As refreshing as it is to hear the developers talk about the elephant in the free-to-play room, that being pay-to-win mechanics, it’s not nearly as exciting as talking about the hamster in the arena. Omega Strikers has an exciting variety in its roster of characters. From Dubu, the aforementioned tank hamster that serves as the biggest in-game character thanks to a little overfeeding, to Juliette, your classic peppy teen craving fame at the top of the game, there’s something for everyone.
The developer’s reason for the wide variety of characters is inclusivity, with the pair telling us “we want people to connect with the characters on [an emotional] level, and each of them has that core heart to them that we hope people pick up on.” This isn’t a story tacked on to a well-worn design either. The characters are built from the feelings up. According to the team behind Omega Strikers “for each character, one of the starting points is a relatable emotional place.”
What comes across more than anything when talking to Odyssey Interactive about Omega Strikers is that both the game and developer are wearing their hearts on their sleeves. The saying goes “the road to hell is built with good intentions”, but this game looks to be an outlier in that regard. There’s so much care on different levels here, from the honesty surrounding the role of microtransactions in free-to-play titles to the will to give you a way to connect with your favourite footbrawler. Omega Strikers seems to value loyalty and engagement above all else.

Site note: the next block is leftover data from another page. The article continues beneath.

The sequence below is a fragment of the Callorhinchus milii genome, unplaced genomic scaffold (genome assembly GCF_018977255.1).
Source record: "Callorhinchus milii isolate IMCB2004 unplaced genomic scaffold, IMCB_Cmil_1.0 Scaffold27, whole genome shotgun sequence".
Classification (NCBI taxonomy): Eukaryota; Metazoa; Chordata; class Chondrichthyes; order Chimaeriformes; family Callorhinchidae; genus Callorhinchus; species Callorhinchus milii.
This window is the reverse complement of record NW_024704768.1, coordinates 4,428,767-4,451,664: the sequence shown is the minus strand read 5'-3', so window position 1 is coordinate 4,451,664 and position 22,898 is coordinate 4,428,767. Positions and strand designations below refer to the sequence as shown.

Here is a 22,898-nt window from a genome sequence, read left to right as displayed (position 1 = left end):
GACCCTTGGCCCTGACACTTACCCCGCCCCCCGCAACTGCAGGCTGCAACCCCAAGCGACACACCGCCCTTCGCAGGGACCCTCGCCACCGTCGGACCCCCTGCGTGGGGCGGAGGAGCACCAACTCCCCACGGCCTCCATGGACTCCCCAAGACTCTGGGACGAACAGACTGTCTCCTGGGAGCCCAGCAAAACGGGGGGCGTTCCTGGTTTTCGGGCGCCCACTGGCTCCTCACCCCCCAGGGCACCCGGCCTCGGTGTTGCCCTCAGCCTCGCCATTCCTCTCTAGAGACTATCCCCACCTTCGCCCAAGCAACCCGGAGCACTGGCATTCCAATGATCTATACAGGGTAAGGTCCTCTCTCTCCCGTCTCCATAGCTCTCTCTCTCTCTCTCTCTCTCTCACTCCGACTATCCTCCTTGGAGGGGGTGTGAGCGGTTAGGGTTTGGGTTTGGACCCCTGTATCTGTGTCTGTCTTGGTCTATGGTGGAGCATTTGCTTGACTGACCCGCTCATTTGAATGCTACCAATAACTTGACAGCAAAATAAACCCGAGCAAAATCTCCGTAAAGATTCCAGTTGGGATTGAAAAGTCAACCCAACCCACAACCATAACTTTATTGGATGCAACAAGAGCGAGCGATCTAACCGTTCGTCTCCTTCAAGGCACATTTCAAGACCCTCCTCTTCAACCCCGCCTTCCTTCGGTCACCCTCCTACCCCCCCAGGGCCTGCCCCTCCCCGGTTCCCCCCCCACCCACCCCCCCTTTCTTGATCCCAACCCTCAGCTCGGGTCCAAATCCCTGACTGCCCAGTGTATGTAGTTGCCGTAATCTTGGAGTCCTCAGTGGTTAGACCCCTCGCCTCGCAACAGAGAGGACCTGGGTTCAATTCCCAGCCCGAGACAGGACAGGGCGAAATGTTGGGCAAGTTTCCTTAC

It doesn’t just seem that way. It is that way. While discussing pay-to-win shadiness and the Odyssey Interactive approach, Rigney told us, “if you make a core experience that is satisfying for players, they will reward you and loyalty. So that’s what we want to get.”
There is one caveat we had to ask about, though. Both Mario Strikers: Battle League and Knockout City struggled to keep user numbers up after release, with the latter set to cease operations later this year. Again, the developers impressed us with their hubris.
“The honest answer is that for every developer making a live service game, it’s the challenge they have to solve. If anyone just says, “oh, don’t worry about it”, they’re full of it.” Rigney told us, before explaining how the beta system the team is running is already giving them plenty of insight, acting as an extended beta period before release. Through this testing in specific locations, they can garner feedback to apply to the game for its worldwide release.
Omega Strikers also has the advantage of having a single pool for players across all versions, offering crossplay in the purest form. So, even if things get a bit rocky, there are never going to be the boundaries so many games face in matchmaking. Providing a few people are willing to play ball, you’re not going to have to face neverending matchmaking menus. I say ball, according to Capurro, the in-game name for the ball is the ‘core’, with the object of players’ affection always glowing bright gold.
Ultimately, the proof will be in the pudding when Omega Strikers arrives on Nintendo Switch, iOS, and Android on April 27, 2023. Still, we think there’s plenty of reason to be optimistic here, with the developers keenly balancing hubris and optimism ahead of the launch. With any luck, success comes calling for Odyssey Interactive. This might be the start of a new wave of developers all too aware of the woes of pay-to-win gaming and with the nuance to offer another way. If not, at least there’s a massive hamster to play with.
For more chats with developers, check out our Yoko Taro interview and Monument Valley interview retrospective.